Friday, August 1, 2014

The one that missed us: barely

I won't go into too many details as to the potential destructiveness of a solar storm of the "Carrington Event" level.  Presumably if you are here you have a clue.  . 

Near Miss: The Solar Superstorm of July 2012
NASA Science, 23 July 2014 (hat tip: All Outdoors)
"In my view the July 2012 storm was in all respects at least as strong as the 1859 Carrington event," says [Daniel Baker of the University of Colorado]. "The only difference is, it missed."
In February 2014, physicist Pete Riley of Predictive Science Inc. published a paper in Space Weather entitled "On the probability of occurrence of extreme space weather events."  In it, he analyzed records of solar storms going back 50+ years.  By extrapolating the frequency of ordinary storms to the extreme, he calculated the odds that a Carrington-class storm would hit Earth in the next ten years.
The answer: 12%.
 One item I will note, that the All Outdoors posting on it (see hat tip above) seems to think that affordable protection could be had for the price of millions.
If a full blown event, which historically lasted for days, and have the potential to hit the entire globe, were to strike, "paltry millions" of protection are not going to help much.  The Lloyds of London report he discusses apparently misses the fact that no only will the transformers be damaged, but that long conductors, particularly open air high tension wires that are set up like a perfect antenna, are going to melt.

Friday, June 27, 2014

Squeezing the working class

Raleigh is growing, but not in all categories.  As the article below notes,  there was an increase of 4,500 residents with four year degrees, and 1,600 with advanced degrees.  But those with less than a full four year degree are moving out.
Meredith Hamrick, Business Journal, 18 June 2014
Raleigh may be a growing hub of opportunity for the young, professional set – it’s earned accolades as a great city for recent grads and a best city for job seekers, to name a few. But the picture hasn’t been so bright for Raleigh’s less educated, who have been fleeing the area, according to data featured Monday on The Atlantic’s City Lab site.
The Raleigh-Cary area lost a net of more than 1,300 of its residents with less education than a bachelor’s degree from 2011 to 2012 alone, despite the area’s overall net influx of nearly 5,000 residents during that same time period.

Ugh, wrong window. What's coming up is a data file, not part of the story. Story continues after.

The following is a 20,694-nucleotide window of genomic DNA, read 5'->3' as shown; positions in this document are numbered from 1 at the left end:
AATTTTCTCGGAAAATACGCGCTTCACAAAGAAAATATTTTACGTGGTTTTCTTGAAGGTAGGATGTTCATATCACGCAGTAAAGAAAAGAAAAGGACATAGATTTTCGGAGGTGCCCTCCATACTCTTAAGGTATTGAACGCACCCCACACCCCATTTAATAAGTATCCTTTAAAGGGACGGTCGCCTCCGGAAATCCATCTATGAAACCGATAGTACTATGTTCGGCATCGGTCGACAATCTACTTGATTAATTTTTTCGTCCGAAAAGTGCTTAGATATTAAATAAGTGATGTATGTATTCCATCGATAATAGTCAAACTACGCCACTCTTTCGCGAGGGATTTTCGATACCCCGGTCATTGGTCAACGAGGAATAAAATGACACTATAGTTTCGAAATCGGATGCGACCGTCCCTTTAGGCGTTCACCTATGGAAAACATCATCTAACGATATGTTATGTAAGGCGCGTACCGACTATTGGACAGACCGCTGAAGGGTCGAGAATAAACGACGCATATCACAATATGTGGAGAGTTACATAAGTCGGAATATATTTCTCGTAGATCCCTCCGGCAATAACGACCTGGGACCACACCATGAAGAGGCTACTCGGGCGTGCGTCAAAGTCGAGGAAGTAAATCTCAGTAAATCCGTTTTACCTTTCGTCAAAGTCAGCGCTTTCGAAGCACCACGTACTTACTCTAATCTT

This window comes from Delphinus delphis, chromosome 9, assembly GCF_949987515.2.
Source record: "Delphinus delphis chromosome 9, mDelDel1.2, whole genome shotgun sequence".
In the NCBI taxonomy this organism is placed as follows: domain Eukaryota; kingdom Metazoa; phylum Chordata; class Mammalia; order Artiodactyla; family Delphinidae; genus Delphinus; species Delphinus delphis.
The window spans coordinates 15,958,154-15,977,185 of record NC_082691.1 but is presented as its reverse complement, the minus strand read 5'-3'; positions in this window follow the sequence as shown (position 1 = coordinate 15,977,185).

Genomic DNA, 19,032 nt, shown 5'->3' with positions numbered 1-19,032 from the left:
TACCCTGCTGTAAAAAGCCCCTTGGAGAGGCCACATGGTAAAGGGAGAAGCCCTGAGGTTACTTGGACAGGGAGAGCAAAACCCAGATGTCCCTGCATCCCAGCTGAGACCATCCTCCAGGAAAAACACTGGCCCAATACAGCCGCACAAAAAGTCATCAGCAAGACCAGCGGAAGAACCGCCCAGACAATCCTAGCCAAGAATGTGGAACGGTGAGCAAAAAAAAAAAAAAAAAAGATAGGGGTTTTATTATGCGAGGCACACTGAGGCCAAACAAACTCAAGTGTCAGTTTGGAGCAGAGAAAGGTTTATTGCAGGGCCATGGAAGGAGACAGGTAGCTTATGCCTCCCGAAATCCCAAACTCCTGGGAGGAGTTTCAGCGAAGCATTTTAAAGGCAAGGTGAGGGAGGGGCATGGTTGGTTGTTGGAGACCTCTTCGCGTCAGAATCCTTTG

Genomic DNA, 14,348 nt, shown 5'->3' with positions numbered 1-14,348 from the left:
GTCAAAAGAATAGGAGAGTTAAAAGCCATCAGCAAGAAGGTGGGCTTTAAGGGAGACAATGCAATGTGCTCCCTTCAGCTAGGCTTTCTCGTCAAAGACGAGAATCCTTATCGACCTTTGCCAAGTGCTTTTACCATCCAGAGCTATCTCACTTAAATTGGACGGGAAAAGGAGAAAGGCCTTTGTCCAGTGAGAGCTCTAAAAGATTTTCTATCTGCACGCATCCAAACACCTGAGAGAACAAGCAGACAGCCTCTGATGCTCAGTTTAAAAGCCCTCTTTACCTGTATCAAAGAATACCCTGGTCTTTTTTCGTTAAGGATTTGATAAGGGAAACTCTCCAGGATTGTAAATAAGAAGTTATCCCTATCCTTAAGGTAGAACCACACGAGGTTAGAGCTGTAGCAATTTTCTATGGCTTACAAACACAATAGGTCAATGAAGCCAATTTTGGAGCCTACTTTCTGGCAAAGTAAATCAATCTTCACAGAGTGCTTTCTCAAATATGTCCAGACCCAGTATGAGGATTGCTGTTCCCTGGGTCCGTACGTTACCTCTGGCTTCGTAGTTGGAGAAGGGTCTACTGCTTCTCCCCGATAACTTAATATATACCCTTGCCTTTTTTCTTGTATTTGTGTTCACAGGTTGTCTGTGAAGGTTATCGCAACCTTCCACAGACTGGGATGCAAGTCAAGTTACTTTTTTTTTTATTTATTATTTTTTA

Raleigh is not particularly expensive by national standards, but it is expensive by Southeastern U.S. standards.  My guess is that some are moving to surrounding counties where they can either work in one of the light manufacturing jobs that have been pushed out of the main urban areas, with some family members doing a long distance commute.  And others simply have chosen to be poor, somewhere where it is less expensive.
There is a certain meme within apocalyptic fiction that all the advanced degrees and what not that folks have accumulated become useless after the EMP-zombie strike.  While there is some logic to that, in a slow collapse scenario, you have to make it to the collapse.  Notice how many stories get around this problem by either having the protagonists luck into some sort of hide away, or they are yuppie-types who can afford whatever sort of gear that they want. 

Wednesday, June 25, 2014

Water squeeze

One assumption that I think some folks make is that as the world population increases, there will be an intensification of the effort to produce food.
But more people, means more people wanting water, and urban folk usually "out vote" rural interests, even if the long term interests of the rural folk would (somewhat) be beneficial to the urban folk.

Michael Hiltzik, Los Angeles Times, 20 June 2014 (hat tip: NC)
Another assumption being challenged is the primacy of agriculture's claim on water. The solution is to buy farmers out, trading cash for their water rights to keep supplies flowing to urban areas. The MWD is working to develop a plan to pay growers to fallow their land to raise the water level of Lake Mead. "But we really don't know what the response will be to a cash offer to take land out of production," Kightlinger says.
The reason I say "somewhat" beneficial, is that in a global market, the water used by agriculture will not necessarily go toward local use.

Monday, June 23, 2014

Calculating gasoline prices

A long time ago I did a calculation on how much the price of a barrel of oil effected the price of gasoline.  Great minds think alike, or something like that, and James Hamilton at Econbrowser has come up with a slightly different way to do the calculus.
I did a bottom up number crunch, and he instead looked at how the historical prices correlated:
James Hamilton, Econbrowser, 21 June 2014 (hat tip: NC)
The relation implies that a $10 increase in the price of a barrel of Brent crude oil is typically associated with a 25 cent increase in the average U.S. retail price of a gallon of gasoline
Note, this type of estimate is generally much more accurate than a build it up from the pieces, detailed approach.  It will miss major changes in the dynamics of the situation, but most micro-approaches will do that as well.
What I find interesting is that if you put $222/barrel into their calculator, you get a gasoline price of $6.39/gallon.  When I did the calculation in 2011, I came up with a price of $6.16/gallon.  Given the number of assumptions I had to make, and stated, that seems pretty good to me.